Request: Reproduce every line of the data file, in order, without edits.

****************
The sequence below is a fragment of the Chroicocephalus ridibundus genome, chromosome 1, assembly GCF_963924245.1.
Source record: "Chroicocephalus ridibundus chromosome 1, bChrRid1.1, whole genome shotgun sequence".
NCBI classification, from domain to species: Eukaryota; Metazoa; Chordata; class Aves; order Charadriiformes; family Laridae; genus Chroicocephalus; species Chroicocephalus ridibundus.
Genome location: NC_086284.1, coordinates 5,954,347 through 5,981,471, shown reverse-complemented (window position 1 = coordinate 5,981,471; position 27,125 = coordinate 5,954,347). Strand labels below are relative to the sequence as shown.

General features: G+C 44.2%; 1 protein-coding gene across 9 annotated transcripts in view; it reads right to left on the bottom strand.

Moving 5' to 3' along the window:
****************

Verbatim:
The sequence below is a fragment of the Chroicocephalus ridibundus genome, chromosome 1, assembly GCF_963924245.1.
Source record: "Chroicocephalus ridibundus chromosome 1, bChrRid1.1, whole genome shotgun sequence".
NCBI classification, from domain to species: Eukaryota; Metazoa; Chordata; class Aves; order Charadriiformes; family Laridae; genus Chroicocephalus; species Chroicocephalus ridibundus.
Genome location: NC_086284.1, coordinates 5,954,347 through 5,981,471, shown reverse-complemented (window position 1 = coordinate 5,981,471; position 27,125 = coordinate 5,954,347). Strand labels below are relative to the sequence as shown.

General features: G+C 44.2%; 1 protein-coding gene across 9 annotated transcripts in view; it reads right to left on the bottom strand.

Moving 5' to 3' along the window: